Rob Aberdein: Last rites for the law firm
The last rites are being read to the traditional legal firm.
While the rise of the nationals and global firms will carry on for a while yet, many small and medium Scottish firms will face their day of reckoning over the coming decade.
For hundreds of years, Scotland’s legal enterprises have been seen as revered and storied institutions. Within them, the partnership structure that existed centuries ago is still clinging on to this day.
Yet this historic archetype no longer reflects the clients they seek to serve nor the talent coming through.
The partnership model flourished at a point in time when a client’s choice of firm was passed from generation to generation - and private and corporate clients would typically remain loyal for entire working lifetimes.
Nowadays, those intergenerational loyalties have disappeared and where brand differentiation is ill-defined, clients have a greater propensity to shop around depending on their requirements.
Partnerships have not been equipped to keep pace. Being “client focused” is the ubiquitous mantra of today’s firms, yet it is impossible when pyramid structures rely on silos. “Ownership” of clients breeds fierce protectionism from within, rather than collaboration in the interest of the client.
It’s not just clients who are dissatisfied. The future talent coming through is yearning for change too. A survey of 1,000 legal professionals by GroGroup found more than three quarters think the traditional partnership model is outdated. It’s little wonder.
Many partners have worked long days and weeks and missed out on precious family time in order to reap the rewards of a rigid hierarchy. But many are now blindly assuming that those now shovelling the earth will want to follow in their footsteps.
We’re increasingly seeing the next generation of lawyers reject the well-trodden path before them, put off by the expectation to suppress their personal lives in order to devote fully to the job. The ongoing hiring crisis and talent shortage means they can increasingly call the shots, too.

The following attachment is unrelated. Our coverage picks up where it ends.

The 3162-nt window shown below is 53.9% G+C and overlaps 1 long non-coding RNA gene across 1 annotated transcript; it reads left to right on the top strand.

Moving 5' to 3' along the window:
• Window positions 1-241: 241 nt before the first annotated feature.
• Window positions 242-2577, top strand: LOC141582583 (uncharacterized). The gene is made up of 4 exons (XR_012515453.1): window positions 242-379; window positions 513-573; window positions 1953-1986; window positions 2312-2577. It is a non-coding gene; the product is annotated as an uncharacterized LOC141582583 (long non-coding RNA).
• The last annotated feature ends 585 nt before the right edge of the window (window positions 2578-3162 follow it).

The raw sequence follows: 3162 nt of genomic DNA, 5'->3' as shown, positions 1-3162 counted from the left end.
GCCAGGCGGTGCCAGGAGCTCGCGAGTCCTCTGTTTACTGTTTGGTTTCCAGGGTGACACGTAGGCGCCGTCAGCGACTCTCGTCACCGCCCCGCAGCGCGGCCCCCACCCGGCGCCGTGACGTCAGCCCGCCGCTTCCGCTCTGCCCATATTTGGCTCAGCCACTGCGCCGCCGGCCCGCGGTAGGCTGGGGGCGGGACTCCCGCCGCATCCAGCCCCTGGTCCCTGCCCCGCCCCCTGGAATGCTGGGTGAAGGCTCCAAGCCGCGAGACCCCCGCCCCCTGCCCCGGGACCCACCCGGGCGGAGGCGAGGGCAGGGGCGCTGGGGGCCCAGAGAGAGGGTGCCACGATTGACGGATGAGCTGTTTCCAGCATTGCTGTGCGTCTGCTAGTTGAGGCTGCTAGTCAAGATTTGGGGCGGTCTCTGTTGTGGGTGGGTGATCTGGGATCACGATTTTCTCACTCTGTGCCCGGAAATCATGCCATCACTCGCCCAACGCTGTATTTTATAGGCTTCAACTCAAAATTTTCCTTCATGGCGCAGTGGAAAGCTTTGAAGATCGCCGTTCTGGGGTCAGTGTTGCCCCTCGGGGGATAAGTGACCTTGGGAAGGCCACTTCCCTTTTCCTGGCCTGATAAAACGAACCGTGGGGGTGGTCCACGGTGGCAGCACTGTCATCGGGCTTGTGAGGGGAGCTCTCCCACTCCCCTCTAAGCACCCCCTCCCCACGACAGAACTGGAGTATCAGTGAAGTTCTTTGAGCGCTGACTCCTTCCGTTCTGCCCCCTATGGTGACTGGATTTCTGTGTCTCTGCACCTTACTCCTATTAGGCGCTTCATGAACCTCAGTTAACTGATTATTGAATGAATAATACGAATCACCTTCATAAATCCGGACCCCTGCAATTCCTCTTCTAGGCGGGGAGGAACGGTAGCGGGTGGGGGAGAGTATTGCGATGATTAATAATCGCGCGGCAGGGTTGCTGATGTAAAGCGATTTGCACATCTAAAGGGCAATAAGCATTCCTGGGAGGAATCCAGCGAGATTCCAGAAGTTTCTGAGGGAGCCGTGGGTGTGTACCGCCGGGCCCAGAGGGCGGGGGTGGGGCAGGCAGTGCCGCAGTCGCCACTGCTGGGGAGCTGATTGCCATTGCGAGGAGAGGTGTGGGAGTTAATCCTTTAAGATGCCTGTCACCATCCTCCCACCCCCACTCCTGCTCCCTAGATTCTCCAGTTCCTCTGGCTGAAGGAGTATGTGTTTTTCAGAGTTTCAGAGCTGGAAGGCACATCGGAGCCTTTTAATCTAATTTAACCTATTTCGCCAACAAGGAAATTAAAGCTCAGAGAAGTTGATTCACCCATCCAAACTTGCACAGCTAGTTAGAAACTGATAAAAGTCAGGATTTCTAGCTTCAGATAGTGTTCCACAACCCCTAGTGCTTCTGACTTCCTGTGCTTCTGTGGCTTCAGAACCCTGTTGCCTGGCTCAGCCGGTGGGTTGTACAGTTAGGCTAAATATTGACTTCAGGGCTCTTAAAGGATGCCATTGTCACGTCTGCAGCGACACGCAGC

With flaky clients and a disillusioned, mobile workforce, what is left of a business? It means small and medium firms risk being substantially overvalued. The stark reality is, some will banks excluded, there is little value beyond the network and caseloads tied intrinsically to the principals themselves.
The last recession and its recovery provided an early glimpse into the seismic changes we’re about to see. Countless ancient names of the Scottish legal scene sought the solace of a global partner. As the current generation of partners retires, expect many more brands to vanish completely.
There is hope that the legal sector will meet the needs of the modern client and workforce.
Late last year the Scottish government ushered in reform of the legal services market, off the back of a super-complaint by consumer body, Which?. It identified that the archaic model was delivering poor value for consumers and leaving little space for innovation within the sector.
Alternative business structures for legal firms has been a long time coming and will bring fresh thinking and opportunity by enabling investment and ownership by non-lawyers.
It could see a rethink of middle management too and the established career journeys and hierarchical structures that have historically created a blame culture and the legal sector’s notorious slowed down decision making.
This will also see the last of the small and medium sized firms sold or merged for low valuations and the rise of the ‘professional services firm’ will begin, changing the face of the legal landscape forever.
Such businesses will offer the client more by making it easier to do business with them. It means time-pressed clients will be able to access law, accounting, tax, wealth, property and finance in one place, with technology driving everything.
Clients get time back, better value, with the opportunity to become fans of a brand that has a greater and more positive impact on their lives - and something that means more than the cooperative of people – the present reality of most legal brands.
The new breed of these multi-disciplinary practices will not get everything right, it may take time to bed in and there will be a mix of successes, failures and teething problems in firms that have merged or been acquired.
But the change will be good. It will breathe life into a stale sector. Clients and employees will benefit.
Rob Aberdein is managing director of Moray Group, a professional services umbrella firm that comprises Esson & Aberdein, Alston Law, Simpson & Marwick and Moray Financial. This article first appeared in The Scotsman.